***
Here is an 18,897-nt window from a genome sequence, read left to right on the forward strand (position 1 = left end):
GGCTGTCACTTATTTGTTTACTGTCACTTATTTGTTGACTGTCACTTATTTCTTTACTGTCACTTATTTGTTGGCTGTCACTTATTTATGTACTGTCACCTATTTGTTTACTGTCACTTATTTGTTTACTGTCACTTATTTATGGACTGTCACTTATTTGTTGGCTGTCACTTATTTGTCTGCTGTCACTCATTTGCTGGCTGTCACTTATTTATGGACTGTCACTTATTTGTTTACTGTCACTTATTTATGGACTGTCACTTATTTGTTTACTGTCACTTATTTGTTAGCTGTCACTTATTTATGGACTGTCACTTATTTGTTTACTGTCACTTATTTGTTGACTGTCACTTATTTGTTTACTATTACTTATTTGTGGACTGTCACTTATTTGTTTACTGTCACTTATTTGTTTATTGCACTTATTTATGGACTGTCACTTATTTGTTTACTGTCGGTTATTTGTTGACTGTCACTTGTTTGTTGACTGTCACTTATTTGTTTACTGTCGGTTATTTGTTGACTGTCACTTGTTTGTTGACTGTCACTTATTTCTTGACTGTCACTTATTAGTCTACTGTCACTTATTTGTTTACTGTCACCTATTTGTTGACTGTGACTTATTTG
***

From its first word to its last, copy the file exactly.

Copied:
Here is an 18,897-nt window from a genome sequence, read left to right on the forward strand (position 1 = left end):
GGCTGTCACTTATTTGTTTACTGTCACTTATTTGTTGACTGTCACTTATTTCTTTACTGTCACTTATTTGTTGGCTGTCACTTATTTATGTACTGTCACCTATTTGTTTACTGTCACTTATTTGTTTACTGTCACTTATTTATGGACTGTCACTTATTTGTTGGCTGTCACTTATTTGTCTGCTGTCACTCATTTGCTGGCTGTCACTTATTTATGGACTGTCACTTATTTGTTTACTGTCACTTATTTATGGACTGTCACTTATTTGTTTACTGTCACTTATTTGTTAGCTGTCACTTATTTATGGACTGTCACTTATTTGTTTACTGTCACTTATTTGTTGACTGTCACTTATTTGTTTACTATTACTTATTTGTGGACTGTCACTTATTTGTTTACTGTCACTTATTTGTTTATTGCACTTATTTATGGACTGTCACTTATTTGTTTACTGTCGGTTATTTGTTGACTGTCACTTGTTTGTTGACTGTCACTTATTTGTTTACTGTCGGTTATTTGTTGACTGTCACTTGTTTGTTGACTGTCACTTATTTCTTGACTGTCACTTATTAGTCTACTGTCACTTATTTGTTTACTGTCACCTATTTGTTGACTGTGACTTATTTG